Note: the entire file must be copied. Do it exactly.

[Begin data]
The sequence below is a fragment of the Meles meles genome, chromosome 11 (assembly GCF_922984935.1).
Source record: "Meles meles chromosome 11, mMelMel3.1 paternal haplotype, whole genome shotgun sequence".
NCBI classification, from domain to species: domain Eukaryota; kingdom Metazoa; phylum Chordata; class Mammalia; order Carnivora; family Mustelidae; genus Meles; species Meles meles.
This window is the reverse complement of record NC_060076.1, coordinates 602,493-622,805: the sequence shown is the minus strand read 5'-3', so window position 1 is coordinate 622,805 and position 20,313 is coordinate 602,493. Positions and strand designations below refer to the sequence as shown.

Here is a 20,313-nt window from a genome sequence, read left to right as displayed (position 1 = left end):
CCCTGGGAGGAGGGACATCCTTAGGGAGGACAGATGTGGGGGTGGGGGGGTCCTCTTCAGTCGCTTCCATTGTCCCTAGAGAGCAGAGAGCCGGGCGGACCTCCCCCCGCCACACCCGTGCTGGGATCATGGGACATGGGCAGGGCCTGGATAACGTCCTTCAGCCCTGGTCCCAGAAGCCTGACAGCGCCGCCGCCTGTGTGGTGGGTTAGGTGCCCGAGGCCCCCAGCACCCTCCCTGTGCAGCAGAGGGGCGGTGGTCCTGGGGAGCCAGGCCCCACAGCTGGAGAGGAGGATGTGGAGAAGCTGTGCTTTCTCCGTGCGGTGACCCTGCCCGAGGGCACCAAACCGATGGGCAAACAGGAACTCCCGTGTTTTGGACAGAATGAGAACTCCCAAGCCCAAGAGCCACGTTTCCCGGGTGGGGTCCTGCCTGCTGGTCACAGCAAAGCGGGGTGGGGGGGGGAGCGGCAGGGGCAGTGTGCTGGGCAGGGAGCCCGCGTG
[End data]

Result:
The sequence below is a fragment of the Meles meles genome, chromosome 11 (assembly GCF_922984935.1).
Source record: "Meles meles chromosome 11, mMelMel3.1 paternal haplotype, whole genome shotgun sequence".
NCBI classification, from domain to species: domain Eukaryota; kingdom Metazoa; phylum Chordata; class Mammalia; order Carnivora; family Mustelidae; genus Meles; species Meles meles.
This window is the reverse complement of record NC_060076.1, coordinates 602,493-622,805: the sequence shown is the minus strand read 5'-3', so window position 1 is coordinate 622,805 and position 20,313 is coordinate 602,493. Positions and strand designations below refer to the sequence as shown.

Here is a 20,313-nt window from a genome sequence, read left to right as displayed (position 1 = left end):
CCCTGGGAGGAGGGACATCCTTAGGGAGGACAGATGTGGGGGTGGGGGGGTCCTCTTCAGTCGCTTCCATTGTCCCTAGAGAGCAGAGAGCCGGGCGGACCTCCCCCCGCCACACCCGTGCTGGGATCATGGGACATGGGCAGGGCCTGGATAACGTCCTTCAGCCCTGGTCCCAGAAGCCTGACAGCGCCGCCGCCTGTGTGGTGGGTTAGGTGCCCGAGGCCCCCAGCACCCTCCCTGTGCAGCAGAGGGGCGGTGGTCCTGGGGAGCCAGGCCCCACAGCTGGAGAGGAGGATGTGGAGAAGCTGTGCTTTCTCCGTGCGGTGACCCTGCCCGAGGGCACCAAACCGATGGGCAAACAGGAACTCCCGTGTTTTGGACAGAATGAGAACTCCCAAGCCCAAGAGCCACGTTTCCCGGGTGGGGTCCTGCCTGCTGGTCACAGCAAAGCGGGGTGGGGGGGGGAGCGGCAGGGGCAGTGTGCTGGGCAGGGAGCCCGCGTG